The answer should be f/18
I’m sticking to my answer…f3.2 it is in my book :)
I realized I should probably explain how I got to this answer. As we are trying to get an equivalent exposure, the changes made in the other settings must be offset by the aperture change. ISO went up 1 stop (makes image brighter), shutter speed went down 2 stops (makes image brighter), so the image is now 3 stops brighter if we keep f/6.3. In order to bring it back you closed the aperture 3 stops => f/18 (had to look up the scale as I don’t have the 1/3rd stop scale memorized.
Decreasing the shutter speed makes the image darker not brighter! There is less time to collect photons :)
Going from 1/30th to 1/8th of a second most certainly makes the image brighter.
Usually when you say the speed of something went down, it means it is moving slower. But I see what you mean in terms of this problem, I was assuming the standard convention of not denoting the fraction for shutter speeds (30 = 1/30, 8 = 1/8), if that is not the case then my calculation is incorrect and the shutter did in fact move faster providing 2 stops less light giving f/4.5
640 is not a full stop of ISO. A full stop for ISO or shutter speed is a factor of 2 so 400 to 800 is one factor of 2 and one full stop.
For aperture the factor is square root of 2, which leads to all even multiples of 2 being full stops: f/2, f/4, f/8 etc…
An easy way to remember the full stops is to realize that there are 2 stops between these multiples of 2, for example going from f/2 to f/4 is 2 full stops. Usually people are familiar enough with the numbers to remember the number between 2 and 4 that corresponds to a full stop, in this example it’s f/2.8.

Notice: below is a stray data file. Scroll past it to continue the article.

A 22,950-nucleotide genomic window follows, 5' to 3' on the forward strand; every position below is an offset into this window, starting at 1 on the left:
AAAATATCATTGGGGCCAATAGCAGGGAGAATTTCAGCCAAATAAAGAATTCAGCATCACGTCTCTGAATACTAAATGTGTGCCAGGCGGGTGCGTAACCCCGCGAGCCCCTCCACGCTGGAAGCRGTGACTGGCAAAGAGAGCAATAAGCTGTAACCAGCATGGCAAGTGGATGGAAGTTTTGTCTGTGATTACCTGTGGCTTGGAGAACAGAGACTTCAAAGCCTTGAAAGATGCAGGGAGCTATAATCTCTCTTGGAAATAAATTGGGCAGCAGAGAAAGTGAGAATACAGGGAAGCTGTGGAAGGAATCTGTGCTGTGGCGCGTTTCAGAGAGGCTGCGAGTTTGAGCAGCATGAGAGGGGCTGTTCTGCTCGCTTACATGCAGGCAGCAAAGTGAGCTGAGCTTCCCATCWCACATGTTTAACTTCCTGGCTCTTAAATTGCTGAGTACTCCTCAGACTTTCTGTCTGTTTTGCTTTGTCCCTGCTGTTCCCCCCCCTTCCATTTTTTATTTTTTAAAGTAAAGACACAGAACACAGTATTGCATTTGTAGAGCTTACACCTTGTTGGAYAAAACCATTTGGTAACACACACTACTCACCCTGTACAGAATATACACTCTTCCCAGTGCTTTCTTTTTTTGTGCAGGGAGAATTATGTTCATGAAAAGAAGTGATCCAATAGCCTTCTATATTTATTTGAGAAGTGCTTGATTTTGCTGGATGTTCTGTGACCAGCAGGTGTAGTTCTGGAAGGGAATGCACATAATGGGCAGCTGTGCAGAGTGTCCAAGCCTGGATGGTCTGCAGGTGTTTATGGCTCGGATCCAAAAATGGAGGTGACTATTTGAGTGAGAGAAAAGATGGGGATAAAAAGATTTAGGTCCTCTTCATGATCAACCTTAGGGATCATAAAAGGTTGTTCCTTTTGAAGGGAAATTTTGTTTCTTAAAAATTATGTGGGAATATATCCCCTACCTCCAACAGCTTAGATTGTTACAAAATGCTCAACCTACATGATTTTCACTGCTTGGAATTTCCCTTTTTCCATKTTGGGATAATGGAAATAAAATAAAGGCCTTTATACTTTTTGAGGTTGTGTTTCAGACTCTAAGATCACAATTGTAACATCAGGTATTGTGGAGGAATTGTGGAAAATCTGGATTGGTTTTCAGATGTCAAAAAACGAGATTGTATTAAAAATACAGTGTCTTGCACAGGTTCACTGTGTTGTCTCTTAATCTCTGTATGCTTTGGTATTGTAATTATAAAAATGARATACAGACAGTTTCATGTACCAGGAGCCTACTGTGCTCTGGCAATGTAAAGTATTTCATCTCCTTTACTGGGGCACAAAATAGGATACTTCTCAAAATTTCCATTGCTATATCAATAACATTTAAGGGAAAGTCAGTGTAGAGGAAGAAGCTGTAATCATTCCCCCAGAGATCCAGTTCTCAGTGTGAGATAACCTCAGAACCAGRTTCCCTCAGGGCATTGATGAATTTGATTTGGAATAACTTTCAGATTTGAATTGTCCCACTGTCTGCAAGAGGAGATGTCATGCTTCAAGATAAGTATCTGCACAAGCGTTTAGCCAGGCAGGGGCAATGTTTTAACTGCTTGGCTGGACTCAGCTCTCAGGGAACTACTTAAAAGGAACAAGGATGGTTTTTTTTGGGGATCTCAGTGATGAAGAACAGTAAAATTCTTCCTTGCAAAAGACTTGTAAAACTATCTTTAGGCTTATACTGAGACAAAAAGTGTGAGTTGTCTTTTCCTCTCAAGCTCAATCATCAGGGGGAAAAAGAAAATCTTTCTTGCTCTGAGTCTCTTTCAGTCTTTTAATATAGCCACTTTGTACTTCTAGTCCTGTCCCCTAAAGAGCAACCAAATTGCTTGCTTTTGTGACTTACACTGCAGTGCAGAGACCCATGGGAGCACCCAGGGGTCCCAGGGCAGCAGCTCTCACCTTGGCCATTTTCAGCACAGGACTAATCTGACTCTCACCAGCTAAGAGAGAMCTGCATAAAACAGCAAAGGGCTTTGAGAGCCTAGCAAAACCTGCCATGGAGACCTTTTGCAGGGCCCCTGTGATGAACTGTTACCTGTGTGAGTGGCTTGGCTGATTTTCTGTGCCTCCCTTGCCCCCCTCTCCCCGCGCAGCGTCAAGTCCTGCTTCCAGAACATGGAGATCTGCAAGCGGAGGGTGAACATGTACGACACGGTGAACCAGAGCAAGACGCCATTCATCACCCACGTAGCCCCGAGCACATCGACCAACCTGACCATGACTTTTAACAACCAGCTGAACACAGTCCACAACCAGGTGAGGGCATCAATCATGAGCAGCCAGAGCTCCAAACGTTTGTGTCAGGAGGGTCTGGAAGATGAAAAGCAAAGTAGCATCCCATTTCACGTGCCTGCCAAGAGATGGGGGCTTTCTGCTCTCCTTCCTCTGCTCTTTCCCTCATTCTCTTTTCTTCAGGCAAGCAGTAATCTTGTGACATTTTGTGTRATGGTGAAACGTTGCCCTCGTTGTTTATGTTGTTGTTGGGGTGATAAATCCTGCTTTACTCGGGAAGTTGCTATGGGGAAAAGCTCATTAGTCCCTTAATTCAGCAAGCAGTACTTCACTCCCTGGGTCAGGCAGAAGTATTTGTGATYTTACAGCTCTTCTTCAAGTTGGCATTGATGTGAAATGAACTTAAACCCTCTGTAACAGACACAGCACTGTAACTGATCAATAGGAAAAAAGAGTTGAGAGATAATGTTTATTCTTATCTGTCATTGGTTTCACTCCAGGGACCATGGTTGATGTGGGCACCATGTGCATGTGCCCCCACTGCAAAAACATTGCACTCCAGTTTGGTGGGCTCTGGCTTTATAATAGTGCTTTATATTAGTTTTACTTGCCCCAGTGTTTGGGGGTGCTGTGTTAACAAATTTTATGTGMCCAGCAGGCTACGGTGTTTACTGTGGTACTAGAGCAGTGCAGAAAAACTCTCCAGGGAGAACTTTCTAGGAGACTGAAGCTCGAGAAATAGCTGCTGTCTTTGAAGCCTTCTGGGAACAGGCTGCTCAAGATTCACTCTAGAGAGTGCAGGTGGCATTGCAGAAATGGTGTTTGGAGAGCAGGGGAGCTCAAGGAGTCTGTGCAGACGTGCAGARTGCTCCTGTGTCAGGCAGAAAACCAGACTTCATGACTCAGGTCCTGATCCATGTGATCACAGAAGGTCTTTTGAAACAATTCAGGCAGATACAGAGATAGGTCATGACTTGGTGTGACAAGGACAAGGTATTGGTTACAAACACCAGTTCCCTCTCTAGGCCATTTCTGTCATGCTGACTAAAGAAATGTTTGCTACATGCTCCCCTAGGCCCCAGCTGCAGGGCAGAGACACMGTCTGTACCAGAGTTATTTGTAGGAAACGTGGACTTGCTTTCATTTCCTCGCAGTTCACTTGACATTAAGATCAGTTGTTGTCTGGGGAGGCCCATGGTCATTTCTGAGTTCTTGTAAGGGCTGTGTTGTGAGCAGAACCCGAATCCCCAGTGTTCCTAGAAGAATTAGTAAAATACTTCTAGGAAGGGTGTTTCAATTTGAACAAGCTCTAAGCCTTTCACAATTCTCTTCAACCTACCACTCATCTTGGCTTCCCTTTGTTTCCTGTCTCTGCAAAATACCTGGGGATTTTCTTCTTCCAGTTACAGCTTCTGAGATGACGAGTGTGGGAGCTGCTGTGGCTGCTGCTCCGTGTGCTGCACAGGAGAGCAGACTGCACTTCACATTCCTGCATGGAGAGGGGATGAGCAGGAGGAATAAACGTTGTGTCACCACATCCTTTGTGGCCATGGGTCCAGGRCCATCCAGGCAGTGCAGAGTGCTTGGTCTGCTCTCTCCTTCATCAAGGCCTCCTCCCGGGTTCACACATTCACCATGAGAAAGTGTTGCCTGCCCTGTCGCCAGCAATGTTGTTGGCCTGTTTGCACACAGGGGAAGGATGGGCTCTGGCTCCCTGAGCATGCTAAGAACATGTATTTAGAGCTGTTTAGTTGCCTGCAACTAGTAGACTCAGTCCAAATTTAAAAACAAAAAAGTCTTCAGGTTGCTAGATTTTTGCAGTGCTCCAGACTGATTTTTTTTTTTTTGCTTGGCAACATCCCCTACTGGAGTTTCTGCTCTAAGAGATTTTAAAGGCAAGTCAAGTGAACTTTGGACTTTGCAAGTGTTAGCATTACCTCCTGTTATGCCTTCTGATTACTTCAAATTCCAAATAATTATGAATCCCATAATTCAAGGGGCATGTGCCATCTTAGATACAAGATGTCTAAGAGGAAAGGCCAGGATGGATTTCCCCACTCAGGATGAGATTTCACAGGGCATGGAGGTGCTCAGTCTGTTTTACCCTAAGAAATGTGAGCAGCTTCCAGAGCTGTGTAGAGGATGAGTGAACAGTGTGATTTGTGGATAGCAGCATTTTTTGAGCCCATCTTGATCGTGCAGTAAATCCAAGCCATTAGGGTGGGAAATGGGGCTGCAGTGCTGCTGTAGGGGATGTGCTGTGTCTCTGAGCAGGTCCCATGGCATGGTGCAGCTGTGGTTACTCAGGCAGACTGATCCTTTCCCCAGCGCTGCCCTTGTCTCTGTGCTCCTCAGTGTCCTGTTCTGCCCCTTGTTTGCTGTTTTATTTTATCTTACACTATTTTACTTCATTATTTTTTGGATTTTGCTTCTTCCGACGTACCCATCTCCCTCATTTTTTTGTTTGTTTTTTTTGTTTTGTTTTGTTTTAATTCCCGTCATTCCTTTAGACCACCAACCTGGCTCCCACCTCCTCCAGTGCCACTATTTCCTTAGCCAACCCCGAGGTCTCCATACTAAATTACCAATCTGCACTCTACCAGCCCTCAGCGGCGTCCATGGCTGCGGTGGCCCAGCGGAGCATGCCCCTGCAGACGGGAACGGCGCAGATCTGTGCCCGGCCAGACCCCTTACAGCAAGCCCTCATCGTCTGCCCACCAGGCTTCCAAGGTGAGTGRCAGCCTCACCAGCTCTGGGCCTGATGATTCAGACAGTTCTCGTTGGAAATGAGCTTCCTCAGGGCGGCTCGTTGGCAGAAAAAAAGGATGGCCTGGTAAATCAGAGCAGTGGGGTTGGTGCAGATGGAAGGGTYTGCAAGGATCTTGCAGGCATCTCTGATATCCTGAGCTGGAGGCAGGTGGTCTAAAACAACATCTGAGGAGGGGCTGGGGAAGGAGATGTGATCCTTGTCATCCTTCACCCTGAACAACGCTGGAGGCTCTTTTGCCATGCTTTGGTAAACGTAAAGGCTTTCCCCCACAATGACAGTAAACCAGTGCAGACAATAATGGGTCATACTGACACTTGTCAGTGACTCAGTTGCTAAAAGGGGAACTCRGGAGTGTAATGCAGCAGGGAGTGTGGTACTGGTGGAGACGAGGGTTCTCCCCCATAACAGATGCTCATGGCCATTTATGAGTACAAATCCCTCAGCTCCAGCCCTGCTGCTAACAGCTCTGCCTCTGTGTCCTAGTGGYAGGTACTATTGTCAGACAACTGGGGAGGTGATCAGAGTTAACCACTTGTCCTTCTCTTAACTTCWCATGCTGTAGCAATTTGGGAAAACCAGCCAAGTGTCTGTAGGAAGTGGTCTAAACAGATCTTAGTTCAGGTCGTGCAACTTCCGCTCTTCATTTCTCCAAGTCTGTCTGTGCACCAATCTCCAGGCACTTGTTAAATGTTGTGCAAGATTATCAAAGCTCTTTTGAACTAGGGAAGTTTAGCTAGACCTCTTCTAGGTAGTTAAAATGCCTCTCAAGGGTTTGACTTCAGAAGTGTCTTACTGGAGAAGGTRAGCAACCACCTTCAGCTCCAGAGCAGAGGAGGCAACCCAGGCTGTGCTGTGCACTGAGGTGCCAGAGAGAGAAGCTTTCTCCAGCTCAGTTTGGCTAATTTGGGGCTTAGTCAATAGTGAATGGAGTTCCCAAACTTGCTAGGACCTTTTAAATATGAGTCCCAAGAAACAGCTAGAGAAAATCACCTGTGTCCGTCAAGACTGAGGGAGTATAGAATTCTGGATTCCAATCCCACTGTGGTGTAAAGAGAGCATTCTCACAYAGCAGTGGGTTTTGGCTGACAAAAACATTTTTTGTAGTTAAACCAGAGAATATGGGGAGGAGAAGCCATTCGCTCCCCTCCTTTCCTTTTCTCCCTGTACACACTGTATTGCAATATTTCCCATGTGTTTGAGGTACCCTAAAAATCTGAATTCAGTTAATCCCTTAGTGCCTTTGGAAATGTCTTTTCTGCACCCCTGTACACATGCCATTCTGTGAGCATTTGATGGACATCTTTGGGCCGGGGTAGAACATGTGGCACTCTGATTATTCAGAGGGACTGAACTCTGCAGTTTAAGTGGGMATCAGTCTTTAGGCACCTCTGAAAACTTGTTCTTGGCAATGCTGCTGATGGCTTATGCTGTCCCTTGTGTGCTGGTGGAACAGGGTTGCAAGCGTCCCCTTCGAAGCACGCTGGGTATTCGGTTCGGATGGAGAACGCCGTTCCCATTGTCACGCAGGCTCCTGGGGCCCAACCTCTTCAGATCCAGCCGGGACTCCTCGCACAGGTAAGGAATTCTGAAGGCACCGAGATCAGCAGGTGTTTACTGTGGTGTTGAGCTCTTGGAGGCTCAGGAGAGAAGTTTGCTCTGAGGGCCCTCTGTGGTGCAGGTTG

Another example would be the full stop between f/8 and f/16 which is f/11.3
It’s simple to recreate the aperture scale with a hand held calculator, start with the square root of 2 which is roughly 1.4142 this gives us our first aperture f/1.4. Then we multiply by 1.4142 each time to get the next aperture.
f/2 (1.4142 * 1.4142)
f/2.8 (2 * 1.4142)
f/4 (2.8 * 1.4142)
f/5.6 (4 * 1.4142)
Note however that the above has some rounding error and to get the correct values you must consecutively multiply by sqrt(2) without rounding (so instead of using 2.8 you would use 2*1.4142=2.8284.
My apologies, I was looking at this in fractions of a second, doh!
I had it wrong anyway, I was looking at this in fractions of a second.
Good point about using decrease to mean shorter exposure time. Using increase or decrease can be ambiguous and should probably be avoided. These things are often confusing because the language used by people is inconsistent. I should have said decreasing the exposure time, or switching to a faster shutter speed.
I think using the terms fast and slow makes things easier to understand, the ISO changed to a 1 stop faster value, and the shutter speed changed to a 2 stop slower value, so the aperture must be made 1 stop slower.
What slow and fast means in terms of manipulating numbers in each case can be different. Slower ISO is smaller numbers, slower shutter speed is bigger numbers, and slower aperture is smaller numbers like ISO. But slower always means gathering more light, and faster less light.